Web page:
On July 26, a group of heavily armed assailants attacked Kolofata, a Cameroonian town located near the country’s shared border with Nigeria. While there have been no immediate claims of responsibility for the attack, in which three people were killed and the wife of Cameroon’s deputy prime minister was kidnapped, the incursion conformed to the modus operandi typically employed by the Boko Haram Islamist extremist sect.
The Kolofata incident was by no means the first attack in Cameroon to be attributed to Boko Haram. Indeed, over the past 18 months, the sect has conducted a number of armed incursions in the country’s Extreme-Nord administrative division, which shares a long and porous border with Nigeria’s insurgent-embattled Adamawa and Borno states.
Historically, Boko Haram’s Cameroon-based operations were generally limited to sophisticated kidnappings targeting foreign nationals residing and/or travelling in areas near the Nigerian border. In the first such incident in February 2013, the sect claimed responsibility for the kidnapping of a French family which was seized from the border town of Dabanga. In November 2013, Boko Haram conducted its second kidnapping in the country, when suspected sect members abducted French priest Georges Vandenbeusch from the nearby town of Koza. Similarly, the sect was also believed to be responsible for the abductions of two Italian priests and a Canadian nun from the regional capital, Maroua, in April of this year. Most recently, Boko Haram was linked to the May 2014 abduction of several Chinese nationals from a Chinese-owned oil exploration facility in the Extreme-Nord settlement of Waza. In all of the aforementioned cases, where hostages were released, it is believed that a ransom payment was made and/or that Boko Haram detainees were released to the sect.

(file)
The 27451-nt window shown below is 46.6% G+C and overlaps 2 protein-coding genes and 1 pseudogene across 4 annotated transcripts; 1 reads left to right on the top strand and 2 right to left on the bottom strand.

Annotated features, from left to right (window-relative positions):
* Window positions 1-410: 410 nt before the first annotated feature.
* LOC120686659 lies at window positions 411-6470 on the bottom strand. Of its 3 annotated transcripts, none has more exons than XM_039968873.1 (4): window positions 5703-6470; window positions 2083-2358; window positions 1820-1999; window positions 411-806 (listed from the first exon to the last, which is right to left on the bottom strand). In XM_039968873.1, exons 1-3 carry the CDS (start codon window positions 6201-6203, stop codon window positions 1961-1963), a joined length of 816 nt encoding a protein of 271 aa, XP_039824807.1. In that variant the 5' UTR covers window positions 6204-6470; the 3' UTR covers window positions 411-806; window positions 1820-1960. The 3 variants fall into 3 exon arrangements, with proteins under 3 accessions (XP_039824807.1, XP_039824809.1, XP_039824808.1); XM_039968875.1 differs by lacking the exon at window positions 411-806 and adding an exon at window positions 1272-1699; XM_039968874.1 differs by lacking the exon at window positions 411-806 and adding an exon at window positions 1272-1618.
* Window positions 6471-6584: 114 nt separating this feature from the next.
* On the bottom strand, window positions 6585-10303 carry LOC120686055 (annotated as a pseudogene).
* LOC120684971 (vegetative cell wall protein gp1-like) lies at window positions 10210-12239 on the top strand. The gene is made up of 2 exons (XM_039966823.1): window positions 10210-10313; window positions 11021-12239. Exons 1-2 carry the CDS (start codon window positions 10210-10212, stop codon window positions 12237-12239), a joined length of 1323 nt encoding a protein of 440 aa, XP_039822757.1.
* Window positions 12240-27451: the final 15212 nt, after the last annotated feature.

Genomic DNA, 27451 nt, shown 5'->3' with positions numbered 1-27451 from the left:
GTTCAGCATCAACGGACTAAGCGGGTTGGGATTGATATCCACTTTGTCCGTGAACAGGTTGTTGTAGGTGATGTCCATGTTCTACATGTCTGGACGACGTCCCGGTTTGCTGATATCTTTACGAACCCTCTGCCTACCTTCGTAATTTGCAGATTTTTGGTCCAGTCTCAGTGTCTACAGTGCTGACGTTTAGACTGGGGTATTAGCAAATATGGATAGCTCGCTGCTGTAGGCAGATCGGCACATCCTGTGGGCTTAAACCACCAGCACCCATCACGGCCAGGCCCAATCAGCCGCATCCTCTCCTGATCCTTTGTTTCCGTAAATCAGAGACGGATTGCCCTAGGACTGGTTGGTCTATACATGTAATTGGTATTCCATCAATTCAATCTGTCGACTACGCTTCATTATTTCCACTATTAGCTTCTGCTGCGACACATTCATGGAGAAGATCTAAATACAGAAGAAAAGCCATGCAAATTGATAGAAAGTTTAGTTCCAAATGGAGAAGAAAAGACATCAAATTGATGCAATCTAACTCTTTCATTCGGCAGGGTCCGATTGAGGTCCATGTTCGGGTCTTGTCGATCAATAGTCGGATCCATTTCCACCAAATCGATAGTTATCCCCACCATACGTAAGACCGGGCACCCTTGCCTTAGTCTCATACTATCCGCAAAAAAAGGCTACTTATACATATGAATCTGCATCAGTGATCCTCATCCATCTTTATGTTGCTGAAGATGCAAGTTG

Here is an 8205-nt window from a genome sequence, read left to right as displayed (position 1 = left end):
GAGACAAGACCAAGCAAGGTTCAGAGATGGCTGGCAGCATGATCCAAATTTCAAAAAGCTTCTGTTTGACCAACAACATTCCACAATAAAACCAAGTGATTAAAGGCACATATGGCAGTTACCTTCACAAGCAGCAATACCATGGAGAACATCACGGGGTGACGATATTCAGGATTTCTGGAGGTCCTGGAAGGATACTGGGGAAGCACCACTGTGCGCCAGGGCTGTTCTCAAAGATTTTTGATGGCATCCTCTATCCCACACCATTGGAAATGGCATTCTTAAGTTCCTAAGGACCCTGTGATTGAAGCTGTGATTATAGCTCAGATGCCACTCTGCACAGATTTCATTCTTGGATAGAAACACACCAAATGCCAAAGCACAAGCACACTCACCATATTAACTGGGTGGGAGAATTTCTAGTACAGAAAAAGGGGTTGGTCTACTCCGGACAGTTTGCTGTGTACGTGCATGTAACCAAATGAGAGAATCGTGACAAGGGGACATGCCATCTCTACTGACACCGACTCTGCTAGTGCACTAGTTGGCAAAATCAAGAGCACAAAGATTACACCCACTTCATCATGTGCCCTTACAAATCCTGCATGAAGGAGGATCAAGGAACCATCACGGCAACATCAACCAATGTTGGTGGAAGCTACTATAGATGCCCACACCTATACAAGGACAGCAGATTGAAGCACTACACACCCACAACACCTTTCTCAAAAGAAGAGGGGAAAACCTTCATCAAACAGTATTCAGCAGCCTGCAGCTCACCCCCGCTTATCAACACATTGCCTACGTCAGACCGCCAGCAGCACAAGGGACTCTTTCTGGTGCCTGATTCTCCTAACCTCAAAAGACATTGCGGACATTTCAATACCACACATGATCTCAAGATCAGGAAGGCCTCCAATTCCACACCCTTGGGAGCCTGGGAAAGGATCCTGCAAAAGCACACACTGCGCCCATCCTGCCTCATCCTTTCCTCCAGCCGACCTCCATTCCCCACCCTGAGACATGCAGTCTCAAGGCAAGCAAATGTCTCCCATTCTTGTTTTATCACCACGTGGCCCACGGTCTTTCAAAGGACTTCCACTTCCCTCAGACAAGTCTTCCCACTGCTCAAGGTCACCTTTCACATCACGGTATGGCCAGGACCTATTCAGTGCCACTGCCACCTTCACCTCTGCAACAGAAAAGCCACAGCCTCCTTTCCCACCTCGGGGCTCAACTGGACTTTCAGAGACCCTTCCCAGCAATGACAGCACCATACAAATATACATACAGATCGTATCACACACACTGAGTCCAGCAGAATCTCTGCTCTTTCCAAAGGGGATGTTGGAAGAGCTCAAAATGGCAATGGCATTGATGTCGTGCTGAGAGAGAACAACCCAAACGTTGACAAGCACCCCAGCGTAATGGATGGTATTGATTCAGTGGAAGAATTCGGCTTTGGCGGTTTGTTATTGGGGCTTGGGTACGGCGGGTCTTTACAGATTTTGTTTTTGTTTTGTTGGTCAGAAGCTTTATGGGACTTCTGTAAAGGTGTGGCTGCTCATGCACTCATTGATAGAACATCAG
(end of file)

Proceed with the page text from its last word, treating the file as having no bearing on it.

However, while evidently not the first Boko Haram attack in Cameroon, the Kolofata incursion was still unprecedented. The incident marked the first suspected Boko Haram attack to target persons directly aligned with the administration of Cameroonian President Paul Biya, amid reports that the actual target of the incursion was Deputy Prime Minister Amadou Ali. Moreover, the attack came mere days after alleged Boko Haram militants initially launched pre-meditated and fatal attacks on Cameroonian security installations within the Extreme-Nord settlements of Zina and Bonderi. Although skirmishes between Cameroonian troops and suspected Boko Haram militants have occurred on a number of occasions, previous incidents were more a result of the opposing forces running into each other than any deliberate action undertaken by either Boko Haram or the Cameroonian military.
What could explain this discernible shift in Boko Haram’s operations within Cameroon? Moreover, how is this strategic shift likely to affect northern Cameroon’s security outlook in the short- to medium term?